Can crafts as old as watch-crystal engraving still be modernized, especially at traditional watchmakers like Vacheron Constantin, founded all the way back in 1755? That’s the challenge engineers at EPFL’s Galatea Laboratory decided to tackle. They wondered how they could bring the craft into the 21st century, enabling artisans to use lasers – rather than engravers, scissors or cutters – to sculpt watch crystals. Lasers can draw fine lines within the very core of a crystal, but they have to be guided using a virtual reality headset.
The engineers at Galatea, located at Microcity in Neuchâtel, worked with Vacheron Constantin for two years to develop a high-tech approach to the age-old craft. “We wanted to use new technology to broaden the range of possibilities that craftsmen can explore, without losing their traditional know-how or the finesse of their movements,” says Prof. Yves Bellouard, who holds the Richemont chair at EPFL and heads the Galatea Lab. Paul Bertusi, an engineering and innovation project manager at Vacheron Constantin, adds: “We wanted to incorporate innovation into this highly traditional method, which has been honed at our company over more than 265 years.”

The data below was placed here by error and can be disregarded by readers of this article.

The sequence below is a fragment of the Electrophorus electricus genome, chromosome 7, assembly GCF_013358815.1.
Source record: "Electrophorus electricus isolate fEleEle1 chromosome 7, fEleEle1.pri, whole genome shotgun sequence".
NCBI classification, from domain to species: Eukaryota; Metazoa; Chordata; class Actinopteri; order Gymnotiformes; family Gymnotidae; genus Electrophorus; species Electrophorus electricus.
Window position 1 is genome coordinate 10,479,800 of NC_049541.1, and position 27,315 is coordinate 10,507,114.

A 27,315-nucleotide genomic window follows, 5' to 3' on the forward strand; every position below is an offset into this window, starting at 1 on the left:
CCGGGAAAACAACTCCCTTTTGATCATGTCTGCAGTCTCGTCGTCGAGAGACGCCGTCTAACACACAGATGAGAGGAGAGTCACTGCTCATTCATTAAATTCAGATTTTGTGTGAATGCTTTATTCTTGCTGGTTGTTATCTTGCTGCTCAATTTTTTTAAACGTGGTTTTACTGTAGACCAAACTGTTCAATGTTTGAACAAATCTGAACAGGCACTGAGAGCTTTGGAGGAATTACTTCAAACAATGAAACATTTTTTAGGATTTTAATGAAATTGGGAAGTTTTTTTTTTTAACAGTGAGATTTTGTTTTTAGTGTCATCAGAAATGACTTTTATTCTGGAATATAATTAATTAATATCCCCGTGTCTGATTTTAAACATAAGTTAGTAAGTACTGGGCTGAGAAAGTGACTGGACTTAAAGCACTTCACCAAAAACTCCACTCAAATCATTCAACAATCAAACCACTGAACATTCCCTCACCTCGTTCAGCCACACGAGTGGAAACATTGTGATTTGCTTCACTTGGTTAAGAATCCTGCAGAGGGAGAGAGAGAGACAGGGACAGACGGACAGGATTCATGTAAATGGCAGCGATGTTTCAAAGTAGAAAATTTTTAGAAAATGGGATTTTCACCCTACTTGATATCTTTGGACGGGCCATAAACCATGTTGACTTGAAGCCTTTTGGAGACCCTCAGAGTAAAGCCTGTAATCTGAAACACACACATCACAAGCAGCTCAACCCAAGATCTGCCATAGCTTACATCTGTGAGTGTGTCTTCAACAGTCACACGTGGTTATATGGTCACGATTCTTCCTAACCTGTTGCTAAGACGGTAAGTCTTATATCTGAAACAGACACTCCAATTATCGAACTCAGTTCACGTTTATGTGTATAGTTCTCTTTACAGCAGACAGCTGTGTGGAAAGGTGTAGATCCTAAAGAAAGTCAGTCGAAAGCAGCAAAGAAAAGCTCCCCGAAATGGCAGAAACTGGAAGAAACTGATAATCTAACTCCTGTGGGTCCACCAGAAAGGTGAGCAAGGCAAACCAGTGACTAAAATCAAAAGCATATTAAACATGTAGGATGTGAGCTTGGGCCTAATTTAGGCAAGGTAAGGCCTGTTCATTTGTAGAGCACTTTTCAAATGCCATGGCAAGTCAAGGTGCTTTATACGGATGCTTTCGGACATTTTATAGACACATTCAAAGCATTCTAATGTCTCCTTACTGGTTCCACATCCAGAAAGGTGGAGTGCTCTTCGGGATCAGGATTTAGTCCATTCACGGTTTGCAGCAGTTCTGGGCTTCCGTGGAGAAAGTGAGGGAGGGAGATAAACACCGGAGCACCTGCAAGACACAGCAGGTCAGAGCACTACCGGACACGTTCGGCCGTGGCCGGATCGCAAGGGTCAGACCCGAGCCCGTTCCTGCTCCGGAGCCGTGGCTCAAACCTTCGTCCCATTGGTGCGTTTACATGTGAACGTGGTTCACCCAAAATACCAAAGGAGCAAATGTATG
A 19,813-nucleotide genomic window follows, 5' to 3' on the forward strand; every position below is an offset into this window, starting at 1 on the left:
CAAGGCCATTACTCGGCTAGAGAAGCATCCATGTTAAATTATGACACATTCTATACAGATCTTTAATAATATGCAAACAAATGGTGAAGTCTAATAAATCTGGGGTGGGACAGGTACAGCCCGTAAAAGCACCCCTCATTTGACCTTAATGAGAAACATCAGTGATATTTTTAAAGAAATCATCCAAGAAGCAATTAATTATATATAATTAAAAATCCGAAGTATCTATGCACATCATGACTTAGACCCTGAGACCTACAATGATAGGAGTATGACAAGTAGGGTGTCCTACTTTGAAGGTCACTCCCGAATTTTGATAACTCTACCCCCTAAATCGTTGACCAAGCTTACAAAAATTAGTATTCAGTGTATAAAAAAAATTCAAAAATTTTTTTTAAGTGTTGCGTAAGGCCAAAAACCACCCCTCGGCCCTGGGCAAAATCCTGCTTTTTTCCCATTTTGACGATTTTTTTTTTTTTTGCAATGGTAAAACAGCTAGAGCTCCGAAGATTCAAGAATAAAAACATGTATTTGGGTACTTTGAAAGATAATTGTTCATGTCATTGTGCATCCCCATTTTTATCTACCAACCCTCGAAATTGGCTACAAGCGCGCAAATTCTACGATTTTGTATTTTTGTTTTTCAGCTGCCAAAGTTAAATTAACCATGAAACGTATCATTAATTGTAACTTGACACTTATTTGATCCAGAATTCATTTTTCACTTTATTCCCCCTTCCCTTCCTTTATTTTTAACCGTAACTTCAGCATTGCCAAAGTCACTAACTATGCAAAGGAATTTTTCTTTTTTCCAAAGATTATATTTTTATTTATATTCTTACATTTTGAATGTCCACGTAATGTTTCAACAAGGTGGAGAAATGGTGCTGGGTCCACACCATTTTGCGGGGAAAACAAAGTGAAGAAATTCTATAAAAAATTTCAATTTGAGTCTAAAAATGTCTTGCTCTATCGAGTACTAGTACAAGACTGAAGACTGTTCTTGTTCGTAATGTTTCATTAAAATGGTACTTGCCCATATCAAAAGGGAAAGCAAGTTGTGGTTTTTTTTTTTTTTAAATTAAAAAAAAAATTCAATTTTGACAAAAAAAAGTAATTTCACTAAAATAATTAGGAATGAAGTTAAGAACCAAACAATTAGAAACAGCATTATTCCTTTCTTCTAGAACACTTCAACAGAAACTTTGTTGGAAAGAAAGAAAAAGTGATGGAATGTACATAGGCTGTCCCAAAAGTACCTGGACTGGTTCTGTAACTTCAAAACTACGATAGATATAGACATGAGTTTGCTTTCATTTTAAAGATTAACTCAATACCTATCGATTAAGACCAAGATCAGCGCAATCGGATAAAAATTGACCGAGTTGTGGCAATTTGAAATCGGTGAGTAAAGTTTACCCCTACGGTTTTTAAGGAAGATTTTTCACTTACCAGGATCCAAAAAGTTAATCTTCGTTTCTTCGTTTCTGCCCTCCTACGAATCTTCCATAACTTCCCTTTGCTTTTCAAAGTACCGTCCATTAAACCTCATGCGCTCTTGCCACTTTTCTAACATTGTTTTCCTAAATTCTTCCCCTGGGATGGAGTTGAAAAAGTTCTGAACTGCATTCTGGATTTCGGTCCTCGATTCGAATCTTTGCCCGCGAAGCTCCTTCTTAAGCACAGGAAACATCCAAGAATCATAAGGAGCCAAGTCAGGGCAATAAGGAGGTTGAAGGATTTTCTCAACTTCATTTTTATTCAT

Reinventing the engraving profession
The project began in 2016, shortly after Bellouard joined EPFL and set up the Galatea Lab in order to study how lasers interact with materials and what the potential applications are in microengineering. His team works with high-intensity, ultra-short laser pulses – the same technology that won the 2018 Nobel Prize in Physics – that are capable of changing the properties of a material. The discovery of these pulses opened up entirely new avenues of research. “Until then, it was impossible to work inside materials,” says Bellouard. “I spoke with Richemont” – the company that owns Vacheron Constantin – “about how we could combine this technology with craftsmanship techniques, and applying it to watch engraving seemed like the perfect choice.”
Source: “Lasers and virtual reality to revolutionise watch-crystal engraving”, Sandy Evangelista, EPFL News